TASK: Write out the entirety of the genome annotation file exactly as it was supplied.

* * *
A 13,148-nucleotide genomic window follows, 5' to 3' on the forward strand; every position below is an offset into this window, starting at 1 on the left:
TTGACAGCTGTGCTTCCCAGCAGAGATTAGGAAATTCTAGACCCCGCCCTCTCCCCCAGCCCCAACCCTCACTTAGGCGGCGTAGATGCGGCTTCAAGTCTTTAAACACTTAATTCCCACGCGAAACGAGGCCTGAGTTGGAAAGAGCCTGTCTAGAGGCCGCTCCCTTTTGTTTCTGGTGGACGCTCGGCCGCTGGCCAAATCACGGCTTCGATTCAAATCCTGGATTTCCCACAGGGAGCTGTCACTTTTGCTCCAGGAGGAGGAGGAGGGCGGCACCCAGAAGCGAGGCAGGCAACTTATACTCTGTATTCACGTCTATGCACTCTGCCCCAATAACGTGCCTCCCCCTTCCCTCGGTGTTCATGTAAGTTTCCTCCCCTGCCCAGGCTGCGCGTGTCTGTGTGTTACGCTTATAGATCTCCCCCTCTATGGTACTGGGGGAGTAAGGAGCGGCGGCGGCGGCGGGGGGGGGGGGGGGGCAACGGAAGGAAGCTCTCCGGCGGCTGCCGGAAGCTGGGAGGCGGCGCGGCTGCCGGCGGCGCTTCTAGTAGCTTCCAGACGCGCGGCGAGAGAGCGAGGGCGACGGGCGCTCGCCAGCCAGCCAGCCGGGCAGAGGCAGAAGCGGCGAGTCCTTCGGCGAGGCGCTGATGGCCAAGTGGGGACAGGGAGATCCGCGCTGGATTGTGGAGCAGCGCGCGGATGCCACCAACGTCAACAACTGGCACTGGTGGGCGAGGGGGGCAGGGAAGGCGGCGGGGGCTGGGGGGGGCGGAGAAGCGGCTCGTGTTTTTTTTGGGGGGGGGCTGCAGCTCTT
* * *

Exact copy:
A 13,148-nucleotide genomic window follows, 5' to 3' on the forward strand; every position below is an offset into this window, starting at 1 on the left:
TTGACAGCTGTGCTTCCCAGCAGAGATTAGGAAATTCTAGACCCCGCCCTCTCCCCCAGCCCCAACCCTCACTTAGGCGGCGTAGATGCGGCTTCAAGTCTTTAAACACTTAATTCCCACGCGAAACGAGGCCTGAGTTGGAAAGAGCCTGTCTAGAGGCCGCTCCCTTTTGTTTCTGGTGGACGCTCGGCCGCTGGCCAAATCACGGCTTCGATTCAAATCCTGGATTTCCCACAGGGAGCTGTCACTTTTGCTCCAGGAGGAGGAGGAGGGCGGCACCCAGAAGCGAGGCAGGCAACTTATACTCTGTATTCACGTCTATGCACTCTGCCCCAATAACGTGCCTCCCCCTTCCCTCGGTGTTCATGTAAGTTTCCTCCCCTGCCCAGGCTGCGCGTGTCTGTGTGTTACGCTTATAGATCTCCCCCTCTATGGTACTGGGGGAGTAAGGAGCGGCGGCGGCGGCGGGGGGGGGGGGGGGGCAACGGAAGGAAGCTCTCCGGCGGCTGCCGGAAGCTGGGAGGCGGCGCGGCTGCCGGCGGCGCTTCTAGTAGCTTCCAGACGCGCGGCGAGAGAGCGAGGGCGACGGGCGCTCGCCAGCCAGCCAGCCGGGCAGAGGCAGAAGCGGCGAGTCCTTCGGCGAGGCGCTGATGGCCAAGTGGGGACAGGGAGATCCGCGCTGGATTGTGGAGCAGCGCGCGGATGCCACCAACGTCAACAACTGGCACTGGTGGGCGAGGGGGGCAGGGAAGGCGGCGGGGGCTGGGGGGGGCGGAGAAGCGGCTCGTGTTTTTTTTGGGGGGGGGCTGCAGCTCTT